The Effects of Georgia Alcohol Addiction

A person who is an alcoholic typically experiences mental and physical health effects aside from the buzz they feel when drinking. Some short-term effects of alcoholism may include blackouts, foggy memory, reduced cognitive ability, and delayed reaction times. Many people also make poor decisions when they are under the influence of alcohol that they wouldn’t normally make. Addiction to alcohol is also associated with long-term effects like brain damage. Studies have shown that alcoholism can damage white and gray matter in the brain. It is not uncommon for alcoholics to develop mental issues like depression or acute anxiety. Alcoholism is also associated with life-threatening physical issues like liver and kidney damage. Binge drinking is always a risk to health as well as it can lead to alcohol poisoning.

Georgia Alcohol Addiction

Alcoholism is sadly a common diagnosis in Georgia. In Atlanta alone, almost half of all treatment admissions are due to alcoholism, according to the National Institute on Drug Abuse. MADD reported that this year saw an increase in the number of alcohol-related driving fatalities; in fact, these deaths make up more than 25% of the total car accident fatalities in Georgia this year. Online Athens reported that the state’s officials realize the impact of alcohol on the state’s roadways, but mention they are also concerned about alcohol-related health problems and birth defects increasing as well.

Treatment for Alcoholism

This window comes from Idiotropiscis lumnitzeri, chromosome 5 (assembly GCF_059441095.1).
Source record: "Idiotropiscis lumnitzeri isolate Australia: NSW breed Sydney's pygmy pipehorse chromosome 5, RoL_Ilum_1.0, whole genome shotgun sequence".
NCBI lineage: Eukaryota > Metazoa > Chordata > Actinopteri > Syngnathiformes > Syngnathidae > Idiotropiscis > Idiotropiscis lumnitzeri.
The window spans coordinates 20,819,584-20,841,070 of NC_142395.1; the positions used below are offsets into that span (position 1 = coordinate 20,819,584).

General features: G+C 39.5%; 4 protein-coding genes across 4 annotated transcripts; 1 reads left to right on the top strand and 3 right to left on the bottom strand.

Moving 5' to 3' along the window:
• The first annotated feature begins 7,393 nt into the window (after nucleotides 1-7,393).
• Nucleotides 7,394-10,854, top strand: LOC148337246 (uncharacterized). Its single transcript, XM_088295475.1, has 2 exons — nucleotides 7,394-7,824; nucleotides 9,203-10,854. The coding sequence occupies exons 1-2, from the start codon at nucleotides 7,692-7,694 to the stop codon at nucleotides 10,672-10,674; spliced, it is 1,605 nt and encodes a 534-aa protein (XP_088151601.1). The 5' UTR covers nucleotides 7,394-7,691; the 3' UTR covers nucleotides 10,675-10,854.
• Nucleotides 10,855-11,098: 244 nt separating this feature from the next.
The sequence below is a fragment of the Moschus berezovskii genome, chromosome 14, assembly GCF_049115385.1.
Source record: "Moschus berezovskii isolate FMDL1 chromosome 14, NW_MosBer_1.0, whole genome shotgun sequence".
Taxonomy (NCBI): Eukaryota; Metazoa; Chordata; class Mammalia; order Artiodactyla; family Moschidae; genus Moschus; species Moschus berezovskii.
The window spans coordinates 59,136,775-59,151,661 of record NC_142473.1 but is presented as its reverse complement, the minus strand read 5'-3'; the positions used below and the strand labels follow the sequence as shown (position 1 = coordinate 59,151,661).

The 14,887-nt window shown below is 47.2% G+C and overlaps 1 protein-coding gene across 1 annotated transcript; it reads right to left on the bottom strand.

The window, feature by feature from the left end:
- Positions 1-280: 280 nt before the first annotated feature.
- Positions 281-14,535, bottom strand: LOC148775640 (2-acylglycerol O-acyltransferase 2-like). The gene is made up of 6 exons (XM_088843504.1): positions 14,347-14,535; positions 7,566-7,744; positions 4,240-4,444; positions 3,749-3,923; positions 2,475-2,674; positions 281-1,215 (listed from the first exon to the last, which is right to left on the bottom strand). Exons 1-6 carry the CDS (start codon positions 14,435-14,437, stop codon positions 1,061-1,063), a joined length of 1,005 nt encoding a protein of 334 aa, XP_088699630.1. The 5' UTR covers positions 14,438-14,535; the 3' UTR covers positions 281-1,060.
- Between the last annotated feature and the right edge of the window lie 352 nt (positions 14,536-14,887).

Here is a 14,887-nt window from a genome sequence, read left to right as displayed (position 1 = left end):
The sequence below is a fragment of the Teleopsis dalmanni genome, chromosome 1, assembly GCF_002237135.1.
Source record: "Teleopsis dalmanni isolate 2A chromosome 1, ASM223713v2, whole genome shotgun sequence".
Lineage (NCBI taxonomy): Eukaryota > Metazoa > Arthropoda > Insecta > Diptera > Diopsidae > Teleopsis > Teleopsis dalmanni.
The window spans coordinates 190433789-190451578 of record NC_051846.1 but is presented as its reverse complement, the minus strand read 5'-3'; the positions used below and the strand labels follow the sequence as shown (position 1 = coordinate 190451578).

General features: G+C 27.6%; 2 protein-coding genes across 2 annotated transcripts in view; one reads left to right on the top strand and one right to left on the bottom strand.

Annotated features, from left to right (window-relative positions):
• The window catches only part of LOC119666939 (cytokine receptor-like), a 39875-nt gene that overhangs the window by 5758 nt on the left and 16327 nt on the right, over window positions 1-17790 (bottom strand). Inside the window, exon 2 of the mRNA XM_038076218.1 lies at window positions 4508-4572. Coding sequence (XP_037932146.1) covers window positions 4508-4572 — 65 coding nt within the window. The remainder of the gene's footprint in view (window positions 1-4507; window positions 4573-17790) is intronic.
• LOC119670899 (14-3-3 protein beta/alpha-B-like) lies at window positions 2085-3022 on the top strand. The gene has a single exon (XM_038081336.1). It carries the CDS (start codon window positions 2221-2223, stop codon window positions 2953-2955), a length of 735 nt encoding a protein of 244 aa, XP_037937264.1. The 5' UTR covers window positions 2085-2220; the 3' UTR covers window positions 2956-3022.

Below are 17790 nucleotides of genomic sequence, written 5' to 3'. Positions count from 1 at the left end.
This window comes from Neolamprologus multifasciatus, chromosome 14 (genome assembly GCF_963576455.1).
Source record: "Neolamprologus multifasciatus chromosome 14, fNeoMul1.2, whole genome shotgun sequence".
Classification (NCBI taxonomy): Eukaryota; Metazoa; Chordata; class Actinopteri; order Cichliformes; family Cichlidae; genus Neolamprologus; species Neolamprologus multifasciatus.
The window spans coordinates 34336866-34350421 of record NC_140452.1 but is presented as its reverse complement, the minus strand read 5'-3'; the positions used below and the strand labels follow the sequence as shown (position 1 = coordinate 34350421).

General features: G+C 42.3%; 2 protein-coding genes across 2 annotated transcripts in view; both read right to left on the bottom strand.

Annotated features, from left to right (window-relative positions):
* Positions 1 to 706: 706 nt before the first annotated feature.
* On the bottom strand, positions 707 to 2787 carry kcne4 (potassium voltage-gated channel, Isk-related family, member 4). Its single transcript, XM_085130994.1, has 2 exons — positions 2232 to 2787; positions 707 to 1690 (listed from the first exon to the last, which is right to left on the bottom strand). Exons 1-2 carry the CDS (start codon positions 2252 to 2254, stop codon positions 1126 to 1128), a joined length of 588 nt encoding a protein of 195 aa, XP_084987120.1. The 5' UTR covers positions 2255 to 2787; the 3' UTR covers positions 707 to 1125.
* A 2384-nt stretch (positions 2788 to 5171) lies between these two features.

Alcoholism can be treated at a certified rehab or addiction treatment center. Upon visiting a treatment center for alcoholism, you will be assessed by healthcare providers who will then determine the ideal treatment plan for you. In most cases, the first phase of treatment is medical detox. During the detox phase, you will be slowly and carefully weaned of alcohol. Caregivers will treat your withdrawal symptoms to reduce their severity in order to make you as comfortable as possible. It’s important to undergo detox at a certified treatment center because withdrawal symptoms can be severe if not treated and may even lead to life-threatening complications.

After detox, which addresses the physical dependency on alcohol, other treatments are needed to target the mental and behavioral aspects of the alcohol addiction. Many of Georgia’s treatment centers recommend cognitive behavioral therapy and group counseling. Some sufferers find that combing treatment with a 12-step program like AA also provides them with the support they need. Once intensive treatment is completed, aftercare can play an important role in the recovery process by helping recovering individuals ward off relapse.

Get Addiction Treatment

If you are suffering from alcoholism, you should contact one of Georgia’s alcoholism treatment centers. The sooner you begin treatment, the sooner you can safeguard your mental and physical health and begin your new life of sobriety. It’s important to remember that no matter how strong your addiction feels right now, it can be managed–it can be broken. Be sure to give treatment a chance; it could be the key to your recovery.